Sunday, May 31, 2009
The attorney general's office in the past has issued less-formal advisory letters to lawmakers stating that Maryland has no obligation to recognize same-sex marriages from other states, citing a state law that defines marriage as being between a man and a woman. [Sen. Richard S.] Madaleno [who requested the opinion] is seeking to learn whether Maryland has the option of recognizing same-sex marriages. Doing so could require action by the governor or General Assembly or both.
Friday, May 29, 2009
CONCORD, N.H.—House and Senate negotiators on Friday agreed to add one sentence and change one word in a bill [HB75] that will determine whether the state allows gay marriage ... The new version, which is expected to come up for a vote Wednesday, adds a sentence specifying that all religious organizations, associations or societies have exclusive control over their religious doctrines, policies, teachings and beliefs on marriage. It also clarifies that church-related organizations that serve charitable or educational purposes are exempt from having to provide insurance and other benefits to same sex spouses of employees. The earlier version said "charitable and educational" instead of "charitable or educational."
On May 18th, Republican members of the Senate Judiciary Committee had proposed an amendment to exempt individual religious-conscience objectors in the wedding business - a more limited version of a proposal that several religious-liberty scholars recommended to New Hampshire Governor John Lynch (here and here), and to officials in Connecticut and New York. AP reports that among other amendments proposed today, Sen. Sheila Roberge, R-Bedford, proposed to exempt "individuals [who] decline to provide wedding services if doing so would violate their "consciences or sincerely held religious beliefs." All of her amendments were defeated. Why did negotiators reject the amendment to exempt religious individuals in the wedding trade? They appeared to fear a slippery slope that would lead to other forms of discrimination:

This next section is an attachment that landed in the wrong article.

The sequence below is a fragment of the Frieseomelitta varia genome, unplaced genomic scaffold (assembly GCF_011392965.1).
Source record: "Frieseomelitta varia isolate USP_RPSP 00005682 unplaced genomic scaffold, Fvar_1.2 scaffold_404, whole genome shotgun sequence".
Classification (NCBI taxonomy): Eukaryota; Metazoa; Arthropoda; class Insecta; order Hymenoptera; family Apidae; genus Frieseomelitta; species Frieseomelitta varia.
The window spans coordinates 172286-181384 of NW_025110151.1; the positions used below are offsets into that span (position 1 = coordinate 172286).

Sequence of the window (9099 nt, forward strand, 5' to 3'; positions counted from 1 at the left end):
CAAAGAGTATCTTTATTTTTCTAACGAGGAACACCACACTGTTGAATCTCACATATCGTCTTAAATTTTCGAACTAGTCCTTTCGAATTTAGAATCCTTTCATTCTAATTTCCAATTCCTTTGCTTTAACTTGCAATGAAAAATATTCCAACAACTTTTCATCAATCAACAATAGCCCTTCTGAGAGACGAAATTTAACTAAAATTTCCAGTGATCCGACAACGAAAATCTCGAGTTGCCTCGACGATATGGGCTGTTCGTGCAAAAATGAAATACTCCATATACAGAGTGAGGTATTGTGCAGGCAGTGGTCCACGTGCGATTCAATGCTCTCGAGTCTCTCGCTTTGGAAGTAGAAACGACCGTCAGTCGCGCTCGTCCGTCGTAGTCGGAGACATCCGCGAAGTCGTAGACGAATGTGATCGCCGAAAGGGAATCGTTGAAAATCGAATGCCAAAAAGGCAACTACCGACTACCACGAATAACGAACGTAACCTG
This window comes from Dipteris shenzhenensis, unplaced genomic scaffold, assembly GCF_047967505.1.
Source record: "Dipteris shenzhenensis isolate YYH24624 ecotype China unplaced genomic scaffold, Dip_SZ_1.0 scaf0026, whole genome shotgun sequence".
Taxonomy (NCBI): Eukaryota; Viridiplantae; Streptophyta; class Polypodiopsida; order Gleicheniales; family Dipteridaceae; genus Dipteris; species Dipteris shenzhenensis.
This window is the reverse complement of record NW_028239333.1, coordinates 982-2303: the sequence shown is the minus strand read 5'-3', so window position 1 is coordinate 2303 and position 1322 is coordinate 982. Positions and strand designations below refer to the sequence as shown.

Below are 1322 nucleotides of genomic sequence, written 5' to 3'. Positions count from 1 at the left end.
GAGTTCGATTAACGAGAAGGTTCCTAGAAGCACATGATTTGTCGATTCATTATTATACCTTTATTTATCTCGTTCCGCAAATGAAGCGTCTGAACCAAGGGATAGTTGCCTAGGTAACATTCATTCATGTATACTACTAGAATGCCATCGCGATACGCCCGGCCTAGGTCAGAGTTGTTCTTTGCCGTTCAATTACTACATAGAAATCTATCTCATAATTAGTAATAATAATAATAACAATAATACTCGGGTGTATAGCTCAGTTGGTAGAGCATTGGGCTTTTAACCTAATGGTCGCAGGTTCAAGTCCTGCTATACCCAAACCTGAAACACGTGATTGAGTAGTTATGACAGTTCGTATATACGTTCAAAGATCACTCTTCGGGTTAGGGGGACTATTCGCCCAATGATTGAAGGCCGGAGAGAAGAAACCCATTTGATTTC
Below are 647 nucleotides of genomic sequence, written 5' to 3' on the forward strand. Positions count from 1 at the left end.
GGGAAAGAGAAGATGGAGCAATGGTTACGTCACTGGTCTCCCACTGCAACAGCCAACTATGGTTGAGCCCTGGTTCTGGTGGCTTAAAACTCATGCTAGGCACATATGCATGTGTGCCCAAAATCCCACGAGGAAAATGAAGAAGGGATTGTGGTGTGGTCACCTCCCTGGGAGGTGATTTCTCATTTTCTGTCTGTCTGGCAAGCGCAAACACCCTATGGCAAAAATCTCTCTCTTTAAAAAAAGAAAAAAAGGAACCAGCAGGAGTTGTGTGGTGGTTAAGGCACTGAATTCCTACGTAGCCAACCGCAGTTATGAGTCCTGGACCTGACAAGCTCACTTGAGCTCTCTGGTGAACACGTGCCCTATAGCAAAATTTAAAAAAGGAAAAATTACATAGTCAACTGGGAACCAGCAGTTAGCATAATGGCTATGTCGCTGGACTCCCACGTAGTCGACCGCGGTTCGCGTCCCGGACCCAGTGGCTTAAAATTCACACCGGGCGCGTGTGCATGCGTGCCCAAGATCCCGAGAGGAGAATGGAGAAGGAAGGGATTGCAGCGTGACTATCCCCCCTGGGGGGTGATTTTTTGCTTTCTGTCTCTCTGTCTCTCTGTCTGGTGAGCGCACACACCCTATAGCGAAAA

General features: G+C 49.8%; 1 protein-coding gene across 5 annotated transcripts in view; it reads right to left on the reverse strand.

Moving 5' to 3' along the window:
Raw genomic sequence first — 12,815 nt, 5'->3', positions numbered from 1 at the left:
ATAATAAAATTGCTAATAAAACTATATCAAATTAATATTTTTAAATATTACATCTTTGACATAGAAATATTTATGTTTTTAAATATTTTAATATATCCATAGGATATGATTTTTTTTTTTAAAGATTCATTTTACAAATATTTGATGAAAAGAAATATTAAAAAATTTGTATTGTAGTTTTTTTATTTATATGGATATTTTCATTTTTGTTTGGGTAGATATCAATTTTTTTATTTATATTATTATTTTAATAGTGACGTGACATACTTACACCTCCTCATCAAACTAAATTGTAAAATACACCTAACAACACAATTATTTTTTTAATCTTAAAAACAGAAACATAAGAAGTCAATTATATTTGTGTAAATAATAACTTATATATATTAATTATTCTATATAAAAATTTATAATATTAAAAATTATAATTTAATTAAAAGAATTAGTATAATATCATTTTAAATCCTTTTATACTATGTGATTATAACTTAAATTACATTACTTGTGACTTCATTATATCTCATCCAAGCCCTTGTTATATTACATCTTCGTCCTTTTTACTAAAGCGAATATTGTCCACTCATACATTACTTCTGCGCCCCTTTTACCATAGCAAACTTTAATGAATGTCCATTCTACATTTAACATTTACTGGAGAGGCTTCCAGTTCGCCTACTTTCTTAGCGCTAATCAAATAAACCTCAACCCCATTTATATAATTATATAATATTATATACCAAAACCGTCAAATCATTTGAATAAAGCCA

"Hypothetically, if I'm a Nazi -- which I'm not -- and I felt white supremacy should take place, do I now get an exemption because my conscience says if you're not blond and blue-eyed, I can discriminate against you?" asked Rep. Anthony DiFruscia, R-Windham.
06/01/09 Nashuatelegraph.com (source: ADF Alliance Alert):
Sen. Sheila Roberge, R-Bedford, tried without success to convince negotiators to let any private individual or business could decline to participate in same-sex marriages due to their “conscience or sincerely held religious beliefs.”
Sen. Bette Lasky, D-Nashua, said this protection would go too far and run afoul of the state’s existing anti-discrimination laws.
Baptist Press (source: ADF Alliance Alert):
"The New Hampshire governor is right to recognize the threat to religious liberty posed by same-sex marriage, but he underestimates the threat by a long shot," Austin R. Nimocks, an attorney with the legal organization Alliance Defense Fund, told Baptist Press. "The protections he proposes do not cover business owners and individuals with religious objections to same-sex marriage, and these are exactly the kind of cases that the Alliance Defense Fund is having to defend."
Reaction to Strauss v. Horton and Perry v. Schwarzenegger; ADF files motion to intervene in Perry case
05/29/09 Alliance Defense Fund press release:
On behalf of Yes on 8 / ProtectMarriage.com., ADF has filed a motion to intervene in the Perry case, just as it did in Smelt v. U.S.A.. AP has a brief report on the intervention.